The pitfalls to purchasing a business

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By Ami Bhatt

Taking your business to the next level can be challenging especially when it involves an acquisition. But identifying a business that you want to buy is only the first step to success and whether you’re seasoned in the art of acquisitions or it’s your first foray into the world of acquisitions, there are ways you can reduce risk and avoid potential pitfalls:-

  1. Advisers

Once you’ve identified the target business, form a team of experts that you trust from accountants, business advisers and solicitors. Brief them as early as possible because having a clear understanding of how your proposed acquisition will be structured from a business, tax and legal perspective, sets a solid foundation from which to progress.

  1. Heads of terms – confidentiality and exclusivity

It’s important to then take a step back and consider having a written head of terms which clearly sets out a commercial agreement to form the basis of legal documentation. The heads can also include some protections for both parties such as confidentiality for the seller, ensuring confidential business information is used only for the purposes of acquisition, and an exclusivity period for the buyer to give adequate time to conclude the acquisition without the fear of being beaten over the line by a competing bidder.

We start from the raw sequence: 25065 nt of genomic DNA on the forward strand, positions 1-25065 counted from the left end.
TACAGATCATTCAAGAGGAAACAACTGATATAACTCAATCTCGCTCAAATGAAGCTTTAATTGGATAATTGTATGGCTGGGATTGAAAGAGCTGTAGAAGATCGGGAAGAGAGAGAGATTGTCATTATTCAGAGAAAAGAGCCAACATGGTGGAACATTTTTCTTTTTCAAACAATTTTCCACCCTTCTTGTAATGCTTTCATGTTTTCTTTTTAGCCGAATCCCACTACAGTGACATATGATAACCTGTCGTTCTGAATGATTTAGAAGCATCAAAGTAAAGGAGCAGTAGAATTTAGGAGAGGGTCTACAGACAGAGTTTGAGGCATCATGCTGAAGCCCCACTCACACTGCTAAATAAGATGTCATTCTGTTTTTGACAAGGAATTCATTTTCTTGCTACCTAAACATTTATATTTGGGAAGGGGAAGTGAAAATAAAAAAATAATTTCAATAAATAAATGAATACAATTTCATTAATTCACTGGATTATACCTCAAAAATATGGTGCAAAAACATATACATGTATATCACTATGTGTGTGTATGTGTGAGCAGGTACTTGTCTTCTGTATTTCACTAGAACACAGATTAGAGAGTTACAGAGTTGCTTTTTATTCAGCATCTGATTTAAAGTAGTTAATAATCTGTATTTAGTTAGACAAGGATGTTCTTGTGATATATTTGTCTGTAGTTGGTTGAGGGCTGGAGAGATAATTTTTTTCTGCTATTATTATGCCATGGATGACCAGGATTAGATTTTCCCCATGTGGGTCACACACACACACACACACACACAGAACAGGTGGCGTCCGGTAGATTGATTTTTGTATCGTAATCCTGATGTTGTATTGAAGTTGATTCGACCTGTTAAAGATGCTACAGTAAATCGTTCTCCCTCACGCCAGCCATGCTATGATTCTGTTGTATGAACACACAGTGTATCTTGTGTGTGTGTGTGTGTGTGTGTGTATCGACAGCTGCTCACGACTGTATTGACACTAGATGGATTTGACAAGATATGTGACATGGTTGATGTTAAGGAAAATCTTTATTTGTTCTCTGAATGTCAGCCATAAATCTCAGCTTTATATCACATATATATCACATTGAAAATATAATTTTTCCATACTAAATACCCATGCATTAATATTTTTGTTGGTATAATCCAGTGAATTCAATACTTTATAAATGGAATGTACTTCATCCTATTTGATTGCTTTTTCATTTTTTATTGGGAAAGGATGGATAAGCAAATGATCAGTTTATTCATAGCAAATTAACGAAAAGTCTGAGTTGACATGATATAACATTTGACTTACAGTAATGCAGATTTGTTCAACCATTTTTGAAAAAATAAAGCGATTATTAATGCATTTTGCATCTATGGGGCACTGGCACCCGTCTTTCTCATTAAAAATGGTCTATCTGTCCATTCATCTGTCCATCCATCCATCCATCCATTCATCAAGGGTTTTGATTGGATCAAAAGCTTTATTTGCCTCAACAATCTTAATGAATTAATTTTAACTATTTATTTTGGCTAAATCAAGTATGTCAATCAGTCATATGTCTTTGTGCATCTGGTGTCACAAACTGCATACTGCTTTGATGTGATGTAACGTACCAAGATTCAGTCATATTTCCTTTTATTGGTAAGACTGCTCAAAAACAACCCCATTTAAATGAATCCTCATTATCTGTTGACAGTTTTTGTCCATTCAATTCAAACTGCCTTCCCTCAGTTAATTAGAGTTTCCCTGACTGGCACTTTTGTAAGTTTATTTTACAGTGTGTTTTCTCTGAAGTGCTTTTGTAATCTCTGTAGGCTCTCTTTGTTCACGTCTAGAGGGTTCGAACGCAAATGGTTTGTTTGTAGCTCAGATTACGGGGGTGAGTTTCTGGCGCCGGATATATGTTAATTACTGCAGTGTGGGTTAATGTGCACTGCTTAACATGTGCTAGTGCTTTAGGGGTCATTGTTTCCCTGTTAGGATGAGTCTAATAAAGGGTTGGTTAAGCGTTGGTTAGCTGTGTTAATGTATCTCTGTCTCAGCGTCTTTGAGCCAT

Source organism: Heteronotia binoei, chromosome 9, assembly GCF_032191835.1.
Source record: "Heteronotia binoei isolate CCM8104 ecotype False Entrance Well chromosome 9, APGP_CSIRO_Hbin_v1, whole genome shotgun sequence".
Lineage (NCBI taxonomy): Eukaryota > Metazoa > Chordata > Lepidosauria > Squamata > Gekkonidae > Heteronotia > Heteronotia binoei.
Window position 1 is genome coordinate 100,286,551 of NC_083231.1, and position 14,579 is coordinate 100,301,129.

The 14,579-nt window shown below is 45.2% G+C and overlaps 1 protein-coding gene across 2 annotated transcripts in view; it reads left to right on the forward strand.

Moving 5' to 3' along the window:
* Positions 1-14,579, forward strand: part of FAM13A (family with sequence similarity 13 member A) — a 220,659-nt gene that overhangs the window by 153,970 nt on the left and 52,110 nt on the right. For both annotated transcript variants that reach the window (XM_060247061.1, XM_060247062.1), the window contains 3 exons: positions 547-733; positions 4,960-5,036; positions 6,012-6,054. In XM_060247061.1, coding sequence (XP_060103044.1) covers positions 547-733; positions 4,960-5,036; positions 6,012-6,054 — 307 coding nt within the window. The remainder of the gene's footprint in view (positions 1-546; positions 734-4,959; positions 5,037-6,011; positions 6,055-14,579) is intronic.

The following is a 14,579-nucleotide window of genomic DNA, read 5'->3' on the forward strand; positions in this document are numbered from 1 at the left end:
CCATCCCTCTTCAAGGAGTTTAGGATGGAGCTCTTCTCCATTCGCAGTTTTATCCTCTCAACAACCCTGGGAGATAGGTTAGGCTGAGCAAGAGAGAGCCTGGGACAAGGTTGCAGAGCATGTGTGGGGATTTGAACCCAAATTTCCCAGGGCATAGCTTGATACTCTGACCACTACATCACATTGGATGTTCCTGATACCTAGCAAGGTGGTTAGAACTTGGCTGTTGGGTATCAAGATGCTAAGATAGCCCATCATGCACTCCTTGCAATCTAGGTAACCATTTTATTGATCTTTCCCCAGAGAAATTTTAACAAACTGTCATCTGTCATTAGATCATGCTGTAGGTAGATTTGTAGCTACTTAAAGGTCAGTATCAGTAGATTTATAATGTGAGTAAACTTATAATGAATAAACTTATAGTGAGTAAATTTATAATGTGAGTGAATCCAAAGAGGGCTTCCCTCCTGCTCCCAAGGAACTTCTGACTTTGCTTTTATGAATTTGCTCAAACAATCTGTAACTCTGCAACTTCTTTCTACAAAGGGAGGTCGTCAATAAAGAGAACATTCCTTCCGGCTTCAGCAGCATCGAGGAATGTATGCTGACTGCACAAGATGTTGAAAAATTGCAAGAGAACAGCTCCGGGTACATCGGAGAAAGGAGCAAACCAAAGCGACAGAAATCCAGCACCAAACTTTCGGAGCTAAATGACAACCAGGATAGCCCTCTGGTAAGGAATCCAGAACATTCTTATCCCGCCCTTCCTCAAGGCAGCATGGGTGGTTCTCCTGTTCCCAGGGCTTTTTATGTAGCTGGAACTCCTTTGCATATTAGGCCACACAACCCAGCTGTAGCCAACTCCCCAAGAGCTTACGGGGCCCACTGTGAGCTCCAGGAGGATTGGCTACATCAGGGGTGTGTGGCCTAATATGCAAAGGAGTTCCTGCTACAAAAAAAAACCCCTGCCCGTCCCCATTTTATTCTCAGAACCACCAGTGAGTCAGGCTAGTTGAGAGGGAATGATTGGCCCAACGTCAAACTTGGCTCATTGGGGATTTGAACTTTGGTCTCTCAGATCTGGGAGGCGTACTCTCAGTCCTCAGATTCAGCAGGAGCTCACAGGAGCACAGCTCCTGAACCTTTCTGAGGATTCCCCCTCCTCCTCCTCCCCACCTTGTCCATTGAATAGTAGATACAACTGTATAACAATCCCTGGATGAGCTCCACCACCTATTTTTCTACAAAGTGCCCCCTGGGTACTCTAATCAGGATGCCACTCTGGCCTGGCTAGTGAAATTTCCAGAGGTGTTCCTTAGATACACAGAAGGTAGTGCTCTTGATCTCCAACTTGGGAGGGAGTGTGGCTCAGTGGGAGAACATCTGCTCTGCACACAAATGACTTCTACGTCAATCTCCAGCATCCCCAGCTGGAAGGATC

1. Due Diligence

Carry out commercial, financial, and legal due diligence on the target. This will give you a good understanding of what you’re acquiring and the areas you need to focus on to obtain protection from the seller in the form of indemnities and warranties, and whether to improvise things like processes following the acquisition. The key legal areas to consider are property, employees, banking and related security arrangement and contractual relationships. Financial due diligence is equally important to ensure that the business you’re buying is worth what you’re paying. Operational/commercial due diligence will help you understand the customer and supplier profile and future sales pipeline.

  1. Price

Your purchase price and how you’ll pay is a fundamental part of any transaction. Your purchase price payment strategy will largely depend on your financial means, bargaining position of all parties and the risk of the target business continuing to perform as expected. Sellers usually prefer payment in cash on completion but it’s becoming more common for buyers to make purchase price adjustments based on performance or some element of deferred consideration.

  1. Post Completion Continuity

It’s easy to switch off after a transaction is complete but it’s important to consider – both before and after the sale – how the business you’ve purchased will function? What elements of the new business will you keep, integrate or change? Spend time strategizing about how the target will integrate with your existing business – looking at areas such as staff, customers, suppliers and operations – so you can flush out potential future problems before they occur.

And finally, consider using a business broker or transfer agent. They can help you to not just find a business, but the right business to suit the future growth strategy of your company.

Ami Bhatt is an Associate in the Commercial Team at Gardner Leader solicitors